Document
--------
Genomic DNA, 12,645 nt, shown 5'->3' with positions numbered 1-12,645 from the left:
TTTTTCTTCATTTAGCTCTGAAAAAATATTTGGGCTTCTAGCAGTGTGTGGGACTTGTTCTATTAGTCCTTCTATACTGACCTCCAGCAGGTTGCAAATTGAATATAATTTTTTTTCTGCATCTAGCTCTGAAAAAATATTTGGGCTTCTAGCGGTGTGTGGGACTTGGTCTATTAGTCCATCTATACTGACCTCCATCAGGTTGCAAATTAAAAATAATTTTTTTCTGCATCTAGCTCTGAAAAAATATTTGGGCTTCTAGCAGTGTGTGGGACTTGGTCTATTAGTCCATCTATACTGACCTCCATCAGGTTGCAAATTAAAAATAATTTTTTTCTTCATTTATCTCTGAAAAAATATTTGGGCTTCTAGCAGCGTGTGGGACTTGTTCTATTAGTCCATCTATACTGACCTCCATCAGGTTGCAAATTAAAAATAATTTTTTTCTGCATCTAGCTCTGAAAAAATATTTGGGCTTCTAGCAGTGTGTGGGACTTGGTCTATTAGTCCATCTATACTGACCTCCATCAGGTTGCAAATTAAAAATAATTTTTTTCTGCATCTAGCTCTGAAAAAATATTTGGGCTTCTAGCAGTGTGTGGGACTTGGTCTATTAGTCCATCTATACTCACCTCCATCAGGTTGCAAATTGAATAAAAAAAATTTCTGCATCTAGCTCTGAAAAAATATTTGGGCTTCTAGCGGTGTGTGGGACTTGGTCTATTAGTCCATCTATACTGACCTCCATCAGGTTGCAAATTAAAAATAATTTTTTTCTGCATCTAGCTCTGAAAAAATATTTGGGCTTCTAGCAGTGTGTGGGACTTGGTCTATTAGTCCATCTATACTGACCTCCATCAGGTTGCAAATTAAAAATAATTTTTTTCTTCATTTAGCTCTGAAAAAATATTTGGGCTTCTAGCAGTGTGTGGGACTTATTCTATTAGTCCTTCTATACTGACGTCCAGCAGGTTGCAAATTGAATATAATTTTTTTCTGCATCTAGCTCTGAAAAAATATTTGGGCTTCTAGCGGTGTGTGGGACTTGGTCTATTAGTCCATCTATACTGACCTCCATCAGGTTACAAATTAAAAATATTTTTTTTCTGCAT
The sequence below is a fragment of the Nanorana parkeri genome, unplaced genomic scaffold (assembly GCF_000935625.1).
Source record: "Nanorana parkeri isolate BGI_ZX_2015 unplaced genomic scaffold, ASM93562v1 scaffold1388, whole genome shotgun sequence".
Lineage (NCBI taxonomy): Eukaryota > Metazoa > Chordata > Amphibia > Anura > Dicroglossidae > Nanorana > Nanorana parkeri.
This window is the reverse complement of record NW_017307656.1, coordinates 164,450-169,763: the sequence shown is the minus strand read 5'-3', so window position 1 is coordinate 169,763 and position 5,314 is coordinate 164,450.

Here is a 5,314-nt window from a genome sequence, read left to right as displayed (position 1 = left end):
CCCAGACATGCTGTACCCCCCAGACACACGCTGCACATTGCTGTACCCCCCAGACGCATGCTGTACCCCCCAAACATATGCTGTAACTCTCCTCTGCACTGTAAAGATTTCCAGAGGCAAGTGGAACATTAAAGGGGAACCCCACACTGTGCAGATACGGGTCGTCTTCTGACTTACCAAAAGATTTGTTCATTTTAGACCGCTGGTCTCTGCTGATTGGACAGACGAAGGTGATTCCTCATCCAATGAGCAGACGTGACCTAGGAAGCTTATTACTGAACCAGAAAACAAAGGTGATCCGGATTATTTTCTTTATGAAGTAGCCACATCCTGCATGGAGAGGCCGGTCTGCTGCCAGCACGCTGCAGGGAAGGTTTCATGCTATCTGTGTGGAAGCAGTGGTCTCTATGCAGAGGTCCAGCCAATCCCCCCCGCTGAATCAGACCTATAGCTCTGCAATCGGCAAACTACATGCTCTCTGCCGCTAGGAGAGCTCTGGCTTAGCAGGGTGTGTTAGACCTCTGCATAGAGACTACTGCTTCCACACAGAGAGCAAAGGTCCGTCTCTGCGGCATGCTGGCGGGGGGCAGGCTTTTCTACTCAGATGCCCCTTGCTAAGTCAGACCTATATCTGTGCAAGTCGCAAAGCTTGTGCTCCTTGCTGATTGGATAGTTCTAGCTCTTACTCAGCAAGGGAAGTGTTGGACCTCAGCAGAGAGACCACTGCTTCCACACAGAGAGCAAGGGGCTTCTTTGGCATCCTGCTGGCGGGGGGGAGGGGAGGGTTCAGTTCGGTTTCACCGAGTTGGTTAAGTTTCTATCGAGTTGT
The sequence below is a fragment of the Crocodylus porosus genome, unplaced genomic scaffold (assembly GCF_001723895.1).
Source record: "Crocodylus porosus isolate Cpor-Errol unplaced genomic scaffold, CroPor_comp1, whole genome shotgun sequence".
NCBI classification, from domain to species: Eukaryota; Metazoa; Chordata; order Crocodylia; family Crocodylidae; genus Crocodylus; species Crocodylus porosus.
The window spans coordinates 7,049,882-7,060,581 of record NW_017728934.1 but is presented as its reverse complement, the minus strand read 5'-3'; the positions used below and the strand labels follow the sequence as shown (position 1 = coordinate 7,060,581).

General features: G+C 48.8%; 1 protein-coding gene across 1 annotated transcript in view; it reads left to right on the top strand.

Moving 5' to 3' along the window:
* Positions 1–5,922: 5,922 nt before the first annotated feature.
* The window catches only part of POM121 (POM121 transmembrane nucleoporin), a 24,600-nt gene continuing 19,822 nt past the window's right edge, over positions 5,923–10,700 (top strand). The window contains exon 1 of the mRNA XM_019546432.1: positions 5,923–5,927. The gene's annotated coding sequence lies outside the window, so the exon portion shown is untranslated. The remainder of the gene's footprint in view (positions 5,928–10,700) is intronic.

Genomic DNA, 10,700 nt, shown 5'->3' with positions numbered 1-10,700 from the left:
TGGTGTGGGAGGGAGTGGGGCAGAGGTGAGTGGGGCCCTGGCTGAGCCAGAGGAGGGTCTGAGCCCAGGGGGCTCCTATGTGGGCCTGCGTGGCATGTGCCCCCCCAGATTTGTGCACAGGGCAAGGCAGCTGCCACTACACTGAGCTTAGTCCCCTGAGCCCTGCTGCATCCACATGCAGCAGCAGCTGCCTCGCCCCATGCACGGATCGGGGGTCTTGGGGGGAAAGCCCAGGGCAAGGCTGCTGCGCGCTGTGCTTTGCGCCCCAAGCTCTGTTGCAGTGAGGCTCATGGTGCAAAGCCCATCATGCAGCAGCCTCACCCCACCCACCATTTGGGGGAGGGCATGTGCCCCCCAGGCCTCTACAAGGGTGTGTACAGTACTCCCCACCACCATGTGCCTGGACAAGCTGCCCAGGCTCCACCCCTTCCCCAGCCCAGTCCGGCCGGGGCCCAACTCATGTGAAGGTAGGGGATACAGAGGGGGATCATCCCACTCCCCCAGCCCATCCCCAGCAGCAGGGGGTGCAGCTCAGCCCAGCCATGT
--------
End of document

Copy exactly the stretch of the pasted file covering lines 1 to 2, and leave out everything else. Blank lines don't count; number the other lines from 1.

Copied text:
Genomic DNA, 12,645 nt, shown 5'->3' with positions numbered 1-12,645 from the left:
TTTTTCTTCATTTAGCTCTGAAAAAATATTTGGGCTTCTAGCAGTGTGTGGGACTTGTTCTATTAGTCCTTCTATACTGACCTCCAGCAGGTTGCAAATTGAATATAATTTTTTTTCTGCATCTAGCTCTGAAAAAATATTTGGGCTTCTAGCGGTGTGTGGGACTTGGTCTATTAGTCCATCTATACTGACCTCCATCAGGTTGCAAATTAAAAATAATTTTTTTCTGCATCTAGCTCTGAAAAAATATTTGGGCTTCTAGCAGTGTGTGGGACTTGGTCTATTAGTCCATCTATACTGACCTCCATCAGGTTGCAAATTAAAAATAATTTTTTTCTTCATTTATCTCTGAAAAAATATTTGGGCTTCTAGCAGCGTGTGGGACTTGTTCTATTAGTCCATCTATACTGACCTCCATCAGGTTGCAAATTAAAAATAATTTTTTTCTGCATCTAGCTCTGAAAAAATATTTGGGCTTCTAGCAGTGTGTGGGACTTGGTCTATTAGTCCATCTATACTGACCTCCATCAGGTTGCAAATTAAAAATAATTTTTTTCTGCATCTAGCTCTGAAAAAATATTTGGGCTTCTAGCAGTGTGTGGGACTTGGTCTATTAGTCCATCTATACTCACCTCCATCAGGTTGCAAATTGAATAAAAAAAATTTCTGCATCTAGCTCTGAAAAAATATTTGGGCTTCTAGCGGTGTGTGGGACTTGGTCTATTAGTCCATCTATACTGACCTCCATCAGGTTGCAAATTAAAAATAATTTTTTTCTGCATCTAGCTCTGAAAAAATATTTGGGCTTCTAGCAGTGTGTGGGACTTGGTCTATTAGTCCATCTATACTGACCTCCATCAGGTTGCAAATTAAAAATAATTTTTTTCTTCATTTAGCTCTGAAAAAATATTTGGGCTTCTAGCAGTGTGTGGGACTTATTCTATTAGTCCTTCTATACTGACGTCCAGCAGGTTGCAAATTGAATATAATTTTTTTCTGCATCTAGCTCTGAAAAAATATTTGGGCTTCTAGCGGTGTGTGGGACTTGGTCTATTAGTCCATCTATACTGACCTCCATCAGGTTACAAATTAAAAATATTTTTTTTCTGCAT